My first week at Zackenberg has flown by. There is no internet access from Zackenberg, only email via satellite. So Hannele Savela from INTERACT WP4 will be uploading these entries for me whilst I’m here.
Zackenberg is a research station in northeast Greenland. To get here, you have to take a twin-otter airplane from Akureyri, north Iceland. We had a nice surprise when we landed at Reykjavik as it was FlyBE’s first flight from Birmingham to Reykjavik. We were greeted at the airport with Champagne, chocolate coated strawberries and a cake decorated with icebergs! On the flight to Zackenberg, when the sky is clear it is an incredible journey, with views of fjords and sea ice along Greenland’s coast. A great start to the field season!
I am at Zackenberg for 3 weeks collecting data for my PhD. It is a stream hydroecology project, studying the cascading influences of different water sources on stream physico-chemical habitat, and how this in turn affects stream biodiversity. We are also collaborating with Tenna Riis and Simon Leth from the University of Aarhus, Denmark, who are also collecting data here at Zackenberg this year. One of my supervisors, Alexander Milner, and Tenna have been here for the past week to help set everything up, but left yesterday. Now Simon and I have two weeks remaining to collect all the necessary data.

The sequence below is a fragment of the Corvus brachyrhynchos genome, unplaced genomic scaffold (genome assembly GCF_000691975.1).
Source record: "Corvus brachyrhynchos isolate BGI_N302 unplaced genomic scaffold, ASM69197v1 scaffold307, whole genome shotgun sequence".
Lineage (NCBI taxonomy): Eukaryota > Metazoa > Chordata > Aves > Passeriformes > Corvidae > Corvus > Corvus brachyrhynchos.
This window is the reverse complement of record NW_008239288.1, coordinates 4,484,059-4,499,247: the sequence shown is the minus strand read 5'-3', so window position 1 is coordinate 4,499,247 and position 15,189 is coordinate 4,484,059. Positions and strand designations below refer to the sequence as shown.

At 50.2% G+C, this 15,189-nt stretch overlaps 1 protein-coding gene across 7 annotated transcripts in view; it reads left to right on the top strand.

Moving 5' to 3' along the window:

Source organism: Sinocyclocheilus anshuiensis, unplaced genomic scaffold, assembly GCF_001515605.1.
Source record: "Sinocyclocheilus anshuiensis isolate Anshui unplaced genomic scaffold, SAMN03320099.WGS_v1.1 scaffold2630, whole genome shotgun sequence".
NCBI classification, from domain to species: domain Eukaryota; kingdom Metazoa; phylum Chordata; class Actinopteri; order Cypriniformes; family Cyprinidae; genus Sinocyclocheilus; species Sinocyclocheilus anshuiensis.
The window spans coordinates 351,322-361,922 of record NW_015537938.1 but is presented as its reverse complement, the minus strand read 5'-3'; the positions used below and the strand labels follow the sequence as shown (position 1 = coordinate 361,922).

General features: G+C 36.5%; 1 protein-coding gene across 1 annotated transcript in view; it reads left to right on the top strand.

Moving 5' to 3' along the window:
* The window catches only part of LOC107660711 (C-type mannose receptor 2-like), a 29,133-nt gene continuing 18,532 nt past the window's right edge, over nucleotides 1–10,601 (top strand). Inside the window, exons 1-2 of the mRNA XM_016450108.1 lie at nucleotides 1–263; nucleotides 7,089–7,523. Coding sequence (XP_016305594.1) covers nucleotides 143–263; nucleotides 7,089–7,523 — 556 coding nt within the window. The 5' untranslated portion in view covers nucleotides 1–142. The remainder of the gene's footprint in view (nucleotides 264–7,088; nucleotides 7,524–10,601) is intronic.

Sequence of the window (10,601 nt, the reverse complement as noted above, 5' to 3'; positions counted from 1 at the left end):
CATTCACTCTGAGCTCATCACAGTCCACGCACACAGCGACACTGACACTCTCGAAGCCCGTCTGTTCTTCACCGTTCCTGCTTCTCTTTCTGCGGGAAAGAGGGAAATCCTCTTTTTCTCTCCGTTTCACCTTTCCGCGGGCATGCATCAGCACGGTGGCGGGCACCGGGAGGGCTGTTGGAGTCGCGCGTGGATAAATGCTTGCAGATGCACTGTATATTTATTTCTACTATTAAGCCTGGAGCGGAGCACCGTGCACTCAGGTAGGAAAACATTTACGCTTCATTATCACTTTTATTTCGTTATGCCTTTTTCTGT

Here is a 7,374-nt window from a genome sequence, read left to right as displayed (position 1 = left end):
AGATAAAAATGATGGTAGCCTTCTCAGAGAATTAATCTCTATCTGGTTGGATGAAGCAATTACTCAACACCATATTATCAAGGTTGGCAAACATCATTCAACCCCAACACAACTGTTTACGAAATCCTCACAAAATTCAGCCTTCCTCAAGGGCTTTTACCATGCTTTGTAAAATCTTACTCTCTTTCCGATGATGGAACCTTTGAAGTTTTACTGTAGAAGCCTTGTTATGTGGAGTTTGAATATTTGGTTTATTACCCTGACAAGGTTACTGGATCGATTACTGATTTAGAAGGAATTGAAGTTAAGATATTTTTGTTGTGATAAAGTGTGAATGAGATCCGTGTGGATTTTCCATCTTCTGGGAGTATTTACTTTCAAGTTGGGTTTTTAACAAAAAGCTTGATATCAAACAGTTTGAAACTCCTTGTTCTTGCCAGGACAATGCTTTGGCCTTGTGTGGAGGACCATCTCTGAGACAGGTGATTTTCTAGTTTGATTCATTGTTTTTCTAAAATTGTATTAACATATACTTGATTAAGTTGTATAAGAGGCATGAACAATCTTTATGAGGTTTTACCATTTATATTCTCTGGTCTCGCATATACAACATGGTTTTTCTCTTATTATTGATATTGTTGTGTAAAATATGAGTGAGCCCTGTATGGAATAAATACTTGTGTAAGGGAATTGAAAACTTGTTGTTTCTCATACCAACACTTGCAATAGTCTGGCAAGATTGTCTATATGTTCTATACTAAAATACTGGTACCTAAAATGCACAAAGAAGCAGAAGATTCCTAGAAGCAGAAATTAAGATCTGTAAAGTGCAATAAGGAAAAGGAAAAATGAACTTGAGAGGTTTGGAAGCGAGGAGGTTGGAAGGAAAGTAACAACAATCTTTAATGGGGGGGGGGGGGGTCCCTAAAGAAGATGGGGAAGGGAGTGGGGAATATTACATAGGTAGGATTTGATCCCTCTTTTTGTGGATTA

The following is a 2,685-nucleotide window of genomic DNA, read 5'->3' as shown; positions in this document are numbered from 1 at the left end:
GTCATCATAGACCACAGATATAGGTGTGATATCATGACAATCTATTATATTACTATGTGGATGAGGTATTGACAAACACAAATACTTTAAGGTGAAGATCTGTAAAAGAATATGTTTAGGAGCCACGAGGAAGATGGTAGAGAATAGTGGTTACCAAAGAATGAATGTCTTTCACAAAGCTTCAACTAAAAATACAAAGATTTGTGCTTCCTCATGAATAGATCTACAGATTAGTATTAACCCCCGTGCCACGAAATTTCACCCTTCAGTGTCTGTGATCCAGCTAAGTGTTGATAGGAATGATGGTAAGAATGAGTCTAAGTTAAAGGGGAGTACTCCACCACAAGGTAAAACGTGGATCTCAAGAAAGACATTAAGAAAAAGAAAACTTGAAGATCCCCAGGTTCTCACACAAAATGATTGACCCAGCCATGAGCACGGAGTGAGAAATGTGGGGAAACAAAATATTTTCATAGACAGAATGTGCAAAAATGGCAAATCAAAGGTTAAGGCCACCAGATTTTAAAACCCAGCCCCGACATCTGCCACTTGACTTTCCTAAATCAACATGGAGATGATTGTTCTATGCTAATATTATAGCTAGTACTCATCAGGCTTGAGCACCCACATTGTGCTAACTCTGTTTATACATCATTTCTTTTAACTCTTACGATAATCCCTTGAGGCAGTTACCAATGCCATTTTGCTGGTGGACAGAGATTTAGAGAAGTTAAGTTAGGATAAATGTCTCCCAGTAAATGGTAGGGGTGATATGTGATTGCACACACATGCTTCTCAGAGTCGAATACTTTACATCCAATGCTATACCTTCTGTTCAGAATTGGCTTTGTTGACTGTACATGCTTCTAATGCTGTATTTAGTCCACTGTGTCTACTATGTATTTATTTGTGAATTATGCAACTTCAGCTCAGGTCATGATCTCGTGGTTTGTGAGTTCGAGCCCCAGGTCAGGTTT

This is my second visit to Zackenberg and everything looks completely different to the last time I was here. In 2013, there was very little snow fall, meaning the streams were running low on water. This year the winter snowfall was higher than average. The water level of the streams is much higher and there are streams this year that were dry the year before. Giving us much more to work with!
We have successfully installed 3 gauging stations on different streams in the area. So we will be recording turbidity, conductivity, water level and water column and stream bed temperature throughout the summer season- Luckily Lars, who works on the permanent biology team here has agreed to take them out in September for us, giving us much more data to work with.
We’ve also been busy collecting samples of aquatic macroinvertebrates, of which we expect Chironomids, non-biting midges, to be the most abundant. We’ve also installed pitfall traps close to the streams to see if terrestrial invertebrates form a link in stream food webs. So far we have had many flies and spiders falling in, and also one caterpillar.
It has been a very busy week but there is still a lot more to be done, so I must get on with field work! I will write again next week.
Regards from sunny Greenland!